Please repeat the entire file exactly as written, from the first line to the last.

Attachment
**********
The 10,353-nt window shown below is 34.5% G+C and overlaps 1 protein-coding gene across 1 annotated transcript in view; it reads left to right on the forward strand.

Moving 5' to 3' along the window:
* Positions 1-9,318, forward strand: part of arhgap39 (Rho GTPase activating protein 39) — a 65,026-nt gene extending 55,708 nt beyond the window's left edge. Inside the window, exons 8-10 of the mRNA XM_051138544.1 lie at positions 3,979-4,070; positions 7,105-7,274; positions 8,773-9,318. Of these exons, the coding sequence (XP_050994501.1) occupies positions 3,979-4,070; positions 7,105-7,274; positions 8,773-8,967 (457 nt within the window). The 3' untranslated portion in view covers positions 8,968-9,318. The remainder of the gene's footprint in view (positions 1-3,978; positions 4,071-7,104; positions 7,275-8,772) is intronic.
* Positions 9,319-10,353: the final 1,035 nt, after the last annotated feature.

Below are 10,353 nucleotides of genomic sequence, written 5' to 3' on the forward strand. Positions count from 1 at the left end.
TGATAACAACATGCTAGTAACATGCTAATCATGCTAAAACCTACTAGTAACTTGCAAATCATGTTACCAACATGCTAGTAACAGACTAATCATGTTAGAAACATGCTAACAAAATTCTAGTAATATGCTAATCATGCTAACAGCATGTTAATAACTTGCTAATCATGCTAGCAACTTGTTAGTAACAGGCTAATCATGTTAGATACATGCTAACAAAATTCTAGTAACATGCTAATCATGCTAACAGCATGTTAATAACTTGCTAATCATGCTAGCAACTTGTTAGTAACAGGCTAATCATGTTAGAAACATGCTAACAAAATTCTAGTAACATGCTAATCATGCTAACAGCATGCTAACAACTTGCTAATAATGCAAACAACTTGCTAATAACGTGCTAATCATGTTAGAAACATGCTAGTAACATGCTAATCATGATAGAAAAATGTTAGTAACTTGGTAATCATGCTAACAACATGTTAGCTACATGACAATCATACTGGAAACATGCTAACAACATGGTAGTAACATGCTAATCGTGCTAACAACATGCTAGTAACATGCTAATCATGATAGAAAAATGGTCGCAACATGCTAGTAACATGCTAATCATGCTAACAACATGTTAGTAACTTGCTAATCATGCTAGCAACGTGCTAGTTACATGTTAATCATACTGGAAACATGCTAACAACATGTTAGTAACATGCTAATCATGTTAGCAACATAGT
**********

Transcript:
The 10,353-nt window shown below is 34.5% G+C and overlaps 1 protein-coding gene across 1 annotated transcript in view; it reads left to right on the forward strand.

Moving 5' to 3' along the window:
* Positions 1-9,318, forward strand: part of arhgap39 (Rho GTPase activating protein 39) — a 65,026-nt gene extending 55,708 nt beyond the window's left edge. Inside the window, exons 8-10 of the mRNA XM_051138544.1 lie at positions 3,979-4,070; positions 7,105-7,274; positions 8,773-9,318. Of these exons, the coding sequence (XP_050994501.1) occupies positions 3,979-4,070; positions 7,105-7,274; positions 8,773-8,967 (457 nt within the window). The 3' untranslated portion in view covers positions 8,968-9,318. The remainder of the gene's footprint in view (positions 1-3,978; positions 4,071-7,104; positions 7,275-8,772) is intronic.
* Positions 9,319-10,353: the final 1,035 nt, after the last annotated feature.

Below are 10,353 nucleotides of genomic sequence, written 5' to 3' on the forward strand. Positions count from 1 at the left end.
TGATAACAACATGCTAGTAACATGCTAATCATGCTAAAACCTACTAGTAACTTGCAAATCATGTTACCAACATGCTAGTAACAGACTAATCATGTTAGAAACATGCTAACAAAATTCTAGTAATATGCTAATCATGCTAACAGCATGTTAATAACTTGCTAATCATGCTAGCAACTTGTTAGTAACAGGCTAATCATGTTAGATACATGCTAACAAAATTCTAGTAACATGCTAATCATGCTAACAGCATGTTAATAACTTGCTAATCATGCTAGCAACTTGTTAGTAACAGGCTAATCATGTTAGAAACATGCTAACAAAATTCTAGTAACATGCTAATCATGCTAACAGCATGCTAACAACTTGCTAATAATGCAAACAACTTGCTAATAACGTGCTAATCATGTTAGAAACATGCTAGTAACATGCTAATCATGATAGAAAAATGTTAGTAACTTGGTAATCATGCTAACAACATGTTAGCTACATGACAATCATACTGGAAACATGCTAACAACATGGTAGTAACATGCTAATCGTGCTAACAACATGCTAGTAACATGCTAATCATGATAGAAAAATGGTCGCAACATGCTAGTAACATGCTAATCATGCTAACAACATGTTAGTAACTTGCTAATCATGCTAGCAACGTGCTAGTTACATGTTAATCATACTGGAAACATGCTAACAACATGTTAGTAACATGCTAATCATGTTAGCAACATAGT